At PrismWork, we know that in today’s new world of work, culture is THE competitive advantage. We work with companies who are committed to creating highly productive, highly profitable, and highly inclusive cultures. We help our clients understand that embedding inclusion into every aspect of the employee experience is essential to creating a winning culture.

For us, it starts with data. We assess where our clients are on the continuum of 21st century readiness to gain insight into where their culture is strong and where it needs help. We provide them with a customized inclusive culture roadmap and then we work with them to bring it to life.

How? Here are a few examples of the work we are doing:

  • Revamping recruiting and onboarding
  • Designing and upleveling ERG strategy and programming
  • Embedding inclusion into performance reviews and rewards/recognition programs
  • Developing and implementing an inclusive data governance strategy including developing a diversity scorecard for both internal and, as appropriate, external transparency
  • Designing and delivering customized leader learning labs

And, when they have done the hard work of evolving their cultures to more inclusive, we partner with our clients to help them tell their story both internally to their employees, and externally to potential clients and customers. 

When a company has laid the foundation for a truly winning culture, their messaging isn’t performative, it’s a reflection of the lived reality of the employees based on the strategic intentions of its leaders. Every company is a work in progress and no one company has it 100% right, but the effort and intention coupled with measurable results means the risk of being called out is dramatically reduced. As I told one CEO client recently, “If you do the work and aren’t telling the world, you’re missing out on a key opportunity to set yourself apart.”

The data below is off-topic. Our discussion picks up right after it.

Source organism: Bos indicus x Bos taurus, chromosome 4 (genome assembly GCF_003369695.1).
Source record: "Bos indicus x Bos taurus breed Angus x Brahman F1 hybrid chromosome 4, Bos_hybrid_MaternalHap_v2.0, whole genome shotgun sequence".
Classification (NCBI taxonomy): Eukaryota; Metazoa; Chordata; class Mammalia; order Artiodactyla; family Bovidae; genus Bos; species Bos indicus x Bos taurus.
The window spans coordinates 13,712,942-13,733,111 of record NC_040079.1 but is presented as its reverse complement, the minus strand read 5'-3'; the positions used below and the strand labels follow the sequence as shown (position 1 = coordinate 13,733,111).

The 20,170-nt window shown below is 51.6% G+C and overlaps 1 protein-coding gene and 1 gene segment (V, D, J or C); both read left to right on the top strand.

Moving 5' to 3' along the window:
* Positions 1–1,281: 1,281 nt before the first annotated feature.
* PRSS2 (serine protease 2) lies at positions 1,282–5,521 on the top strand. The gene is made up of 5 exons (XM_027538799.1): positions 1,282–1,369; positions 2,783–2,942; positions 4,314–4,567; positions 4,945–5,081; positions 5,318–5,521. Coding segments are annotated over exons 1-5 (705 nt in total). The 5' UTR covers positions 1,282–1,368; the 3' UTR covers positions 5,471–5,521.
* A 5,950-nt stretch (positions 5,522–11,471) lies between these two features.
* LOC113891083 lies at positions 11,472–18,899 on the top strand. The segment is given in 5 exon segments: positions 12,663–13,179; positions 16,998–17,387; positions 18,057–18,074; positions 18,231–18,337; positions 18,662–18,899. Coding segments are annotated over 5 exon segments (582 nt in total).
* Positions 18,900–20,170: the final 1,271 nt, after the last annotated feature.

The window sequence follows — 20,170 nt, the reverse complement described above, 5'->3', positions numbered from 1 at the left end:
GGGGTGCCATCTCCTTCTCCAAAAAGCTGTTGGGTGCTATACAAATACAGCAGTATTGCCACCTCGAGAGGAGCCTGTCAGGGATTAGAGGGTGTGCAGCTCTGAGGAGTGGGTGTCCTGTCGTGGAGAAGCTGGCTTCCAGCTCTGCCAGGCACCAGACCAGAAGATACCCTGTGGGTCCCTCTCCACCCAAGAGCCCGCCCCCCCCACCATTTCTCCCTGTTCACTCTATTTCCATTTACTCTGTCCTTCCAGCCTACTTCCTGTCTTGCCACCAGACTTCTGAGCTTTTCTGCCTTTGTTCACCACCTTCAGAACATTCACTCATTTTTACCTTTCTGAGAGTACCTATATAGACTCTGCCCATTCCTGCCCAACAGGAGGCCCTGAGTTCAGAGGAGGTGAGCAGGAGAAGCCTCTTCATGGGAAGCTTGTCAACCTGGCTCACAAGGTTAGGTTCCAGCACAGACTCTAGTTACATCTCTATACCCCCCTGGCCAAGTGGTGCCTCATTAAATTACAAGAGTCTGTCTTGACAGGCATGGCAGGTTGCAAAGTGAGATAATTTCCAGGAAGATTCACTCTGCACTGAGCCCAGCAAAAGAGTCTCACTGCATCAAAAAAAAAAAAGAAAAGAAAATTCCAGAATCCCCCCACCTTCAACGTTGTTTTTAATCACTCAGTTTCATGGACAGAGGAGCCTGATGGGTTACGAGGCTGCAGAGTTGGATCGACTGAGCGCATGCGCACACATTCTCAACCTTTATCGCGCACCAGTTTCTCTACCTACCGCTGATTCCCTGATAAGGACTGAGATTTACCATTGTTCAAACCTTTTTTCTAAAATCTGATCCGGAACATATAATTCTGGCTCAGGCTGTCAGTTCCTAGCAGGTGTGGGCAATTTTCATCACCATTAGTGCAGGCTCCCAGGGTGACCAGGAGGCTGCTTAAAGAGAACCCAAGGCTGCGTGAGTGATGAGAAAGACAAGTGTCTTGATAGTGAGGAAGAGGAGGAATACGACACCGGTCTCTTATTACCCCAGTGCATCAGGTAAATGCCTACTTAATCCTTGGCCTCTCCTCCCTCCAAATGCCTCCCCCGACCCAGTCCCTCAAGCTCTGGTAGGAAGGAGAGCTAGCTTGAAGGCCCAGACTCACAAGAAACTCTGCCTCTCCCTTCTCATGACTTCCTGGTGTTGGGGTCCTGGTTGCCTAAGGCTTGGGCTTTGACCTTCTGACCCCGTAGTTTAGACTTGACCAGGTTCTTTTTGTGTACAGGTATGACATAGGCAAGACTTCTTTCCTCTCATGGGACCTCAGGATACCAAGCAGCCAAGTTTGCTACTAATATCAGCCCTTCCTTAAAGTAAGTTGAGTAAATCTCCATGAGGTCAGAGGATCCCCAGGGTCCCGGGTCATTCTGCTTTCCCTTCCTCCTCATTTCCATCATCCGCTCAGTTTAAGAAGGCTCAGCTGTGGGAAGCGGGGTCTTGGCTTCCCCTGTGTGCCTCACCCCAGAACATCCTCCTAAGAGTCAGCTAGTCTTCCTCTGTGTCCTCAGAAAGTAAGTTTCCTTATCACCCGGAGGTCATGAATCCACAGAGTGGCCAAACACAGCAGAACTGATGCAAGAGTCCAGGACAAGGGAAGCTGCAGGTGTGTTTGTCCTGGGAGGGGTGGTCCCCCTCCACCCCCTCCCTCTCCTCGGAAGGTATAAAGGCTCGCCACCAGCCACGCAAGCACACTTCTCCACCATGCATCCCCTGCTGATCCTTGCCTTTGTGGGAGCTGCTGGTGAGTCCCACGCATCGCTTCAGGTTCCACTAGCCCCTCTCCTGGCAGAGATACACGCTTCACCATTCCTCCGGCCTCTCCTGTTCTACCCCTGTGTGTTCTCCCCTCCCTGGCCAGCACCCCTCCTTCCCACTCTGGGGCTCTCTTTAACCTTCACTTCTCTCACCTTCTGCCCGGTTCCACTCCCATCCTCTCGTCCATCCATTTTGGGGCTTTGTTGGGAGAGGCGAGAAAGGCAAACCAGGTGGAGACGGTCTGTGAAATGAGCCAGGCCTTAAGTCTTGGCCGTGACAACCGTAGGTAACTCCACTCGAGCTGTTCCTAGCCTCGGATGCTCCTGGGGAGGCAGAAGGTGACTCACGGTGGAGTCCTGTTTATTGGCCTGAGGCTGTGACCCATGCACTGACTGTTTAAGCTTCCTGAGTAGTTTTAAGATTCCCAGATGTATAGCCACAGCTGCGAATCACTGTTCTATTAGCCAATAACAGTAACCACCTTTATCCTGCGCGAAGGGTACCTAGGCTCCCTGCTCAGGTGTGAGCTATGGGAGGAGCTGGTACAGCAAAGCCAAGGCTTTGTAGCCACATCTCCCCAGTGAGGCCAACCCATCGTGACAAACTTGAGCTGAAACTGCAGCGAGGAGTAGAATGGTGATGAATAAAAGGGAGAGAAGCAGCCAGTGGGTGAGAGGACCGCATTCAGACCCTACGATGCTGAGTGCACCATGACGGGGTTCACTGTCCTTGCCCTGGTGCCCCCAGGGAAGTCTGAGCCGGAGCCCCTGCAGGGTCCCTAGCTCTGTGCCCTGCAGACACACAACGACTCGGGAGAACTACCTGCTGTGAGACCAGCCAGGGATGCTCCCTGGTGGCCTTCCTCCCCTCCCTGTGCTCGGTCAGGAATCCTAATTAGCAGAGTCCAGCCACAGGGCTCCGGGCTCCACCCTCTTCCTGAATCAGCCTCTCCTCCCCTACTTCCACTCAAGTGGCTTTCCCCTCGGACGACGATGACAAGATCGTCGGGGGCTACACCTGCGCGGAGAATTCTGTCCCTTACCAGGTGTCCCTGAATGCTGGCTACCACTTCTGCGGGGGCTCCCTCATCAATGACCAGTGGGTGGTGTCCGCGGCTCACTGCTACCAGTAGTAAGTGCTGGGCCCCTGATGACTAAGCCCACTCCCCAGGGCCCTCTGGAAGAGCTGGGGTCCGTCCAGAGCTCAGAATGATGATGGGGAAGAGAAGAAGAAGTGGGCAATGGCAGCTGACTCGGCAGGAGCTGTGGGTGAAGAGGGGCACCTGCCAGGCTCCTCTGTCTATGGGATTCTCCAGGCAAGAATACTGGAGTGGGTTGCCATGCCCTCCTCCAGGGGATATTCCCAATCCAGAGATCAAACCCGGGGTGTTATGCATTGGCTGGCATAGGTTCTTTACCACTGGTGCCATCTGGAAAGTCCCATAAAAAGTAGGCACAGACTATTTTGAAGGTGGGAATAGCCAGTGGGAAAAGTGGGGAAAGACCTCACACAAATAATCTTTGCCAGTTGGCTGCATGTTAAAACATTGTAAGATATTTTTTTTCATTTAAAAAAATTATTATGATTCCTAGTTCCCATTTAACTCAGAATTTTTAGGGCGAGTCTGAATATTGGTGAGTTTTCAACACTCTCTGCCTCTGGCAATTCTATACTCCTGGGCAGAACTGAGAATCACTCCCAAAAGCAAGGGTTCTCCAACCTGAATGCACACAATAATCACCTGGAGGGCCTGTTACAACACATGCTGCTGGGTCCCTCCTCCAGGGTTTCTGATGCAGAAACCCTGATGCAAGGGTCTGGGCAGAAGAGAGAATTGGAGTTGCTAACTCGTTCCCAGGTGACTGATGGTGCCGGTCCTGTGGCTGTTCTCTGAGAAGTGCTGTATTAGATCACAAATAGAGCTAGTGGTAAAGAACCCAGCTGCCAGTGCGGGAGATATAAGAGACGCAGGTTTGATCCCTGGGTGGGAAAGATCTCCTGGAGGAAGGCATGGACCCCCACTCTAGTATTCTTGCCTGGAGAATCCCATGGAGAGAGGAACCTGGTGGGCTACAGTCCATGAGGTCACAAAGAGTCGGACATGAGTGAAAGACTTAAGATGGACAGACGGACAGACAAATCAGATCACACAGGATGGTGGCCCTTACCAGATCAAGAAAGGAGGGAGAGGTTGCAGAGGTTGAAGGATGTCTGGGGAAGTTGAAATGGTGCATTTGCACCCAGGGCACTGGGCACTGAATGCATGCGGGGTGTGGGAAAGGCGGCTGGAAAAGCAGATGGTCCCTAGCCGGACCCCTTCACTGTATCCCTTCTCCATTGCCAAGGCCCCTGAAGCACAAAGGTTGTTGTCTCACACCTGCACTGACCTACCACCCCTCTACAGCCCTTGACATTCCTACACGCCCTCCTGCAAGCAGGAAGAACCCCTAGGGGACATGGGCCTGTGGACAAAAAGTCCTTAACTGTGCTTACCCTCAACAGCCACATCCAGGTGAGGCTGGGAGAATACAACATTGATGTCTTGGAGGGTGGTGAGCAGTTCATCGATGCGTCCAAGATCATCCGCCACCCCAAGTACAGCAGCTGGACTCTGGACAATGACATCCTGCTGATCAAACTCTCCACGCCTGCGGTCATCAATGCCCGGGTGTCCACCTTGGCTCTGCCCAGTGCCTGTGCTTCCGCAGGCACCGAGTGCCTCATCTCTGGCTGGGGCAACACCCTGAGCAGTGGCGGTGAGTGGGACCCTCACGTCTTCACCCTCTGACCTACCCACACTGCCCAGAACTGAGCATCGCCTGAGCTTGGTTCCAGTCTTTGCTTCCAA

Which brings us back to transparency. Customers, employees, governments, and investors are now seeing the vast difference between what companies say and what companies do. Hiding data and refusing to be transparent is not an option anymore. Nor is claiming you’re committed to diversity, equity, and inclusion when you aren’t.

As boxer Joe Lewis famously said, “You can run, but you cannot hide.”

Lead On!


This article was originally published here.

Lisen Stromberg

Lisen Stromberg is the CEO and founder of PrismWork and a 2GO Advisory Group consultant. She is a workplace culture innovation and leadership expert who works with clients to help them build next-in-class 21st century cultures with the future-forward leaders their company needs to succeed. As an award-winning independent journalist, her work can be found in The New York Times, Fortune, Newsweek, and other top media outlets. Her book, Work Pause Thrive: How to Pause for Parenthood Without Killing Your Career, reveals how trailblazing women disrupted the traditional career paradigm to achieve their personal and professional goals and how forward-thinking companies create workplaces that enable women to thrive.